Sultan Qaboos bin Said is an unlikely volunteer for the job of containing communism in Africa and the Middle East.
His name is no household word in the West. Nor is Oman, the thinly populated country he rules.
Qaboos is young (mid-30s) and inexperienced in great power affairs. He leads something of a sporting life as a horseman and yachtsman and commands no arsenals of massive retaliation. His 14,000-man army is lightly equipped and modestly trained. Most of the pilots in his mini-airforce are hired hands from Britain and Jordan.
No matter, Qaboos, in the words of a British adviser, is taking "a very advanced position" against the Soviets and Cuban military adventures in the Horn of Africa. He talks tougher than the president of the United States. His aim is to rally other potentates of the Persian Gulf - the Saudi Arabian king, the shah of Iran and the sheikhs and princes of the United Arab Emigrates - to sound the alarm that the Russians are coming, that they threaten the stability and the oil of the Middle East and the security of its vital sea lanes.
An Americans diplomat here is somewhat bemused by all this. He regards the anti-Communist stance of the Omanis as "an obsession" reflecting an old-fashioned cold war mentality which sophisticates in the United States have outgrown.
"But," he says, "Oman has just been through a Communist-backed insurgency and they view events in the Horn through that filter."
This insurgency was mounted by dissident tribesmen with material and ideological support from Moscow. It has now run its course. But the Russians still sit in South Yemen, the Washington Post's Thomas Lippman reported from African last week, "remains the Soviet Union's most faithful ally in the Arab world." The country has become an armed camp and a major logistics base for the Soviet-Cuban military operation in Ehtiopia.
According to U.S. and Omani intelligence reports, the situation in South Yemen is thsi:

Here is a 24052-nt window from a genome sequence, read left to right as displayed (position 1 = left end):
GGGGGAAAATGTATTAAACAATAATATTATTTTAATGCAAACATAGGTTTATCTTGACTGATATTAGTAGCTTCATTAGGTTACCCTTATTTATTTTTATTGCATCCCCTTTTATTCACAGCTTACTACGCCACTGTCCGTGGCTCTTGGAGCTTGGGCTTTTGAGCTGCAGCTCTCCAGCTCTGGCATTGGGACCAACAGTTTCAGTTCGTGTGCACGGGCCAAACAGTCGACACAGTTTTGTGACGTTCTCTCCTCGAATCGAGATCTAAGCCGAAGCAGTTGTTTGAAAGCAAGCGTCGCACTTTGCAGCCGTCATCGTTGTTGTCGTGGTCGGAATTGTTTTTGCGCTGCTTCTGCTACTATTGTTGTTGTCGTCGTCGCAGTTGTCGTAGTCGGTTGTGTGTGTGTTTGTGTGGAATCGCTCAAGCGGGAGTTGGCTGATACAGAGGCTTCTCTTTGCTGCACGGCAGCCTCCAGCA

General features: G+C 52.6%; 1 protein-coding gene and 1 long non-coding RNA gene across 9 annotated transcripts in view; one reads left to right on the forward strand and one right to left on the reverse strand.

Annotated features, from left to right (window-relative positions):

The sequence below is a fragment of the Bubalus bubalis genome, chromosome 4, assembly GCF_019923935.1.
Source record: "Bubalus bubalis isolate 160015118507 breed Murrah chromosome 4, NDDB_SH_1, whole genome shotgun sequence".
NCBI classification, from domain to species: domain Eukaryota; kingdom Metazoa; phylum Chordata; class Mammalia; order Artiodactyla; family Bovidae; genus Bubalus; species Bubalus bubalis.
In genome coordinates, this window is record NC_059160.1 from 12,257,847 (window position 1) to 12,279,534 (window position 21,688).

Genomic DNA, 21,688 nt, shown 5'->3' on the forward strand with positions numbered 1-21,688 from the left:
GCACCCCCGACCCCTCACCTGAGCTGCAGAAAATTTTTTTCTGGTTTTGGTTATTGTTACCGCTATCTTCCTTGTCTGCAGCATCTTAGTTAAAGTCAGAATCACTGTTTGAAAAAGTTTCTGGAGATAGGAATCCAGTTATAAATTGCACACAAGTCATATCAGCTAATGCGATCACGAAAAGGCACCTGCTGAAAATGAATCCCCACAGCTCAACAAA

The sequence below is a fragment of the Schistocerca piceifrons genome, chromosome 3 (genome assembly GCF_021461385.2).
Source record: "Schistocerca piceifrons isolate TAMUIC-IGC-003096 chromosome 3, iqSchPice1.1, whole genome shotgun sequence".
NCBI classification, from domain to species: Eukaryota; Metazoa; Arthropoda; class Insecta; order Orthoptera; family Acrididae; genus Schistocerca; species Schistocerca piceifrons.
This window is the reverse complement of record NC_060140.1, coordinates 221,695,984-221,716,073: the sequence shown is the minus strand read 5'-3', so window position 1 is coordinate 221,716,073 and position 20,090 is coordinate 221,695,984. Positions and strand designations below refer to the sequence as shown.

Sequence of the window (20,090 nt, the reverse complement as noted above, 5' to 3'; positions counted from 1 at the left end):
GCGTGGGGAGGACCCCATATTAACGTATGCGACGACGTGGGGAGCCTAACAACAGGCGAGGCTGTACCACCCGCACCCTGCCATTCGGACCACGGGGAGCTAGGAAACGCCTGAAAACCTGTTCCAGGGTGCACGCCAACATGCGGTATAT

The Russians have poured into the country large quantities of modern weapons, including tanks, heavy artillery, advanced aircraft and armored trucks. They have brought in more than 3,000 Cuban troops and hundreds of East Germans who are training Yemeni soldiers and setting up an internal security system. At the same time they have made South Yemen into a staging and resupply base for the Ethiopian operations, using the magnificent port of Aden which is less than 200 miles from the African continent.
The Omanis claim that at least 3,000 South Yemeni troops have been sent off to Ethiopia to join the fight against Somalia.
American officials in Oman and Washington are watching all this with detachment and apparent equanimity. A Pentagon official said last week that nothing the Russians are doing in the Horn of Africa or in South Yemen represents "an immediate strategic threat to the United States."
But to the Omanis and other states of the Gulf the threat is neither abstract nor academic. There is apprehension in government circles in the area that that United States despite its dependence on Arab oil may not be a reliable or credible military protector.
That is one reason Oman in 1976 devoted 70 percent of its budget to "defense and national security." And that is one reason Saudi Arabia is trying to buy modern weapons including F15s from the United States.
For hundreds of years Oman lived in isolation from the West. It was a maritime power dominating the trade routes to East Africa, India and the Persian Gulf. In the 16th century the European invaders arrived, first the Portuguese, then the British and now the Russians and Americans with their global interests.
Oman today is an anachronism, a weak nation with 775,000 people struggling to enter the 20th century under the rule of one of the world's last sultan. It is caught up in an international power struggle it cannot control or significantly alter.
Its government is nervous. There is Marxism on the Western border. Alien armies are marching in Africa. There are rumors of war and revolution throughout the Middle East. Qaboos sounds the alarm. The Americans are unmoved.
So Oman looks increasingly to other Gulf states for protection, notably the Iranians who may in the end intervene in the Somalia-Ethiopian conflict.